Tuesday, 21 January 2020

Book Review: SHEERWATER by Leah Swann


Title: SHEERWATER
Author: Leah Swann
Publisher: HarperCollins Australia
Read: January 2020
Expected publication: 23 March 2020
My Rating: 🌟🌟🌟1/2


Book Description:


Ava and her two young sons, Max and Teddy, are driving to their new home in Sheerwater, hopeful of making a fresh start in a new town, although Ava can't but help keep looking over her shoulder. They're almost at their destination when they witness a shocking accident - a light plane crashing in the field next to the road. Ava stops to help, but when she gets back to the car, she realises that somewhere, amongst the smoke, fire and confusion, her sons have gone missing...

My musings:


Before you pick up this book, make sure you understand the meaning of: “beautifully written, propulsive, tense, gut-wrenching and unputdownable” in the blurb. Especially the “gut-wrenching” bit. Or shall I say “gut-punching”? Because after finishing it this morning, I still feel strangely winded and hollow.

Let me also make it clear that you should not make the same mistake I made, and pick this up thinking it is mainly a mystery. I was somewhat puzzled when the “mystery” component was pretty much obsolete by the second part of the book. Instead, choose this book knowing it is about relationships, parenthood, trauma, domestic abuse (in all its shapes and form) and the unravelling of the human psyche into darkness.

You will get a taste of what is to follow from the very opening pages, when a small plane crashes into a field next to the Great Ocean Road in Victoria. Ava and her two small children are the first on scene. Ava feels the same dilemma any mother in that situation would face – she has children in the car, should she stop or just drive on and call for help? With her rescuer background, she cannot resist the compulsion to render assistance. Instructing the boys to stay in the car and look away, she sets off to give first aid. And thus her fate is forever changed.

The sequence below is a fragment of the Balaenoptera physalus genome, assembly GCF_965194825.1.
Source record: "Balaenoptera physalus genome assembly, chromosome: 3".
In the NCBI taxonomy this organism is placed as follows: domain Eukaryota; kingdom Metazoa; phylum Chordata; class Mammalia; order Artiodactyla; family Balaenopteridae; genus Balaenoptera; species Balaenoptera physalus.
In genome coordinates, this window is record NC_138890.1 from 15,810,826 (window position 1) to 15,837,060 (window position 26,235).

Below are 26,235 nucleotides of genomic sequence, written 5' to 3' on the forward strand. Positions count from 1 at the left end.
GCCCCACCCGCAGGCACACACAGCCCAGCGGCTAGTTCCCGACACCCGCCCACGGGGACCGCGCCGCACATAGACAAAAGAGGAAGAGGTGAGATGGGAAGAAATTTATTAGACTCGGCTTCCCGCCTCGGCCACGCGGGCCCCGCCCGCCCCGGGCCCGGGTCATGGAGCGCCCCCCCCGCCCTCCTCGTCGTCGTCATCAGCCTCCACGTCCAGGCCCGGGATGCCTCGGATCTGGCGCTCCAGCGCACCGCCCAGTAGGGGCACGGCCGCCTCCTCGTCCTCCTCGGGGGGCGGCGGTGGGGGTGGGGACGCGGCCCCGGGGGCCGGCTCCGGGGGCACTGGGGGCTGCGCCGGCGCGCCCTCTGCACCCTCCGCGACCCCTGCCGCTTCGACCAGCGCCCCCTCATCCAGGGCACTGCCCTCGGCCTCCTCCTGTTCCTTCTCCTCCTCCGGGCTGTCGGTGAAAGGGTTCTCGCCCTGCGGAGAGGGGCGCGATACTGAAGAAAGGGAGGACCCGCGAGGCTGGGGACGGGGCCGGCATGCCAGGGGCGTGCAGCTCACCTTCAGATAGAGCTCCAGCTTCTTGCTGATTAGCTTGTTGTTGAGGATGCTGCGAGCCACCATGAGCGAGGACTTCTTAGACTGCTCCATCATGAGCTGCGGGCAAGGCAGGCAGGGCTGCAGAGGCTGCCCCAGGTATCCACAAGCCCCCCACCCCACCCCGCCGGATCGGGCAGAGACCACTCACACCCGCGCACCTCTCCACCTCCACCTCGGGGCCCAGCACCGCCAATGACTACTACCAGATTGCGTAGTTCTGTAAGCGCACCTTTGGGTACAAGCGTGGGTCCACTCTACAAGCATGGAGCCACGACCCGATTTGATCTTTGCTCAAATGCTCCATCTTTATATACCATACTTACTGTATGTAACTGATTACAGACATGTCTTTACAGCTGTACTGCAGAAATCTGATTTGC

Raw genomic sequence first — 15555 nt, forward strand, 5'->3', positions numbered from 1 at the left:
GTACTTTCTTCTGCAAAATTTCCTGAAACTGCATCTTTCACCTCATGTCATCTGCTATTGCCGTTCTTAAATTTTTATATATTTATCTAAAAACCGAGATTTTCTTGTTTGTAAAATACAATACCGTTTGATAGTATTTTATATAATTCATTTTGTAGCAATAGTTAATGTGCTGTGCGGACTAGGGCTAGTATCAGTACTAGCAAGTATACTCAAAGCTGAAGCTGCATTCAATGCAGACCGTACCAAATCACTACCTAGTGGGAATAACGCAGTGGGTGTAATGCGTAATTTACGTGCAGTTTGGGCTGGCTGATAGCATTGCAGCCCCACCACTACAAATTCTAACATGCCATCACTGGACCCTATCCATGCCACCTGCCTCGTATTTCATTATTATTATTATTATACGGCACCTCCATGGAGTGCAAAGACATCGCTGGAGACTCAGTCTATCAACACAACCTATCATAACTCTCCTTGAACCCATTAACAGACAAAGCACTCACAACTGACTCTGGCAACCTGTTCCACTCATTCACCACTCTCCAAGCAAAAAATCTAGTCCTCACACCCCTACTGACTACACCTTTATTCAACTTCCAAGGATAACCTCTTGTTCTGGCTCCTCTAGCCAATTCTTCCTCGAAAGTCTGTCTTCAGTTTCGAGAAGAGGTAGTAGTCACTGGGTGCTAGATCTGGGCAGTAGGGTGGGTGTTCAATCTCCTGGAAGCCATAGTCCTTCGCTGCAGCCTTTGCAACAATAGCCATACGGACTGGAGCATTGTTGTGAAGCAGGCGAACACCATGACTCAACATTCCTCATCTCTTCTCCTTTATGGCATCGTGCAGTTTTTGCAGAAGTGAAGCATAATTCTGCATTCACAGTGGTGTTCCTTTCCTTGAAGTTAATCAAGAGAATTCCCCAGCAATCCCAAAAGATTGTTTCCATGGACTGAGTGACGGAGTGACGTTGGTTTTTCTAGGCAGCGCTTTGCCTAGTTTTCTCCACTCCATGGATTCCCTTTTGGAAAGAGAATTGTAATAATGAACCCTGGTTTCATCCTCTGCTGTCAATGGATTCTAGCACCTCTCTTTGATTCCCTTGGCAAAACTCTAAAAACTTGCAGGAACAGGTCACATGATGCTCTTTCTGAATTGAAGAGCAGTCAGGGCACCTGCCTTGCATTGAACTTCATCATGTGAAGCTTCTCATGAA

Swann writes beautifully and lyrically, conjuring up the stunning scenery of the Victorian coastline with her words. This is a two-sided sword, because her horrific scenes are just as vivid and unescapable as the tranquil ones (which are thankfully thrown into the mix every now and then to give the reader breathing space). Her characters are well drawn, their emotional baggage relatable, their plight unimaginable. With an uncanny insight into the human psyche, she teases out her characters’ darkest secrets, slowly and gradually, so that the picture we may have formed initially soon begins to unravel. It is very difficult to discuss this book without spoilers, so I will keep it brief. I had a lot of assumptions challenged. I was duly terrified when all the clues led to the inevitable finale, and yet I was not prepared for it.

Relationships feature strongly in this novel. Ava and Laurence’s marriage, which we gradually learn more about as the story progresses. The mother-daughter relationship between Ava and her mother. Motherhood. Brotherhood. Fatherhood, as seen through the eyes of Laurence, which will hold some surprises. Friendships in the most unexpected places. Dysfuntional, some of them.


Yes, I will leave it here because as much as I would like to blurt out some of the details that absolutely sucker punched me, I will not spoil it for you. Read it with a buddy, one you can call in the middle of the night when you have read the last page and need a friend as much as a 1800 helpline. 


Thank you to Netgalley and HarperCollins Australia for the free electronic copy of this novel and for giving me the opportunity to provide an honest review.



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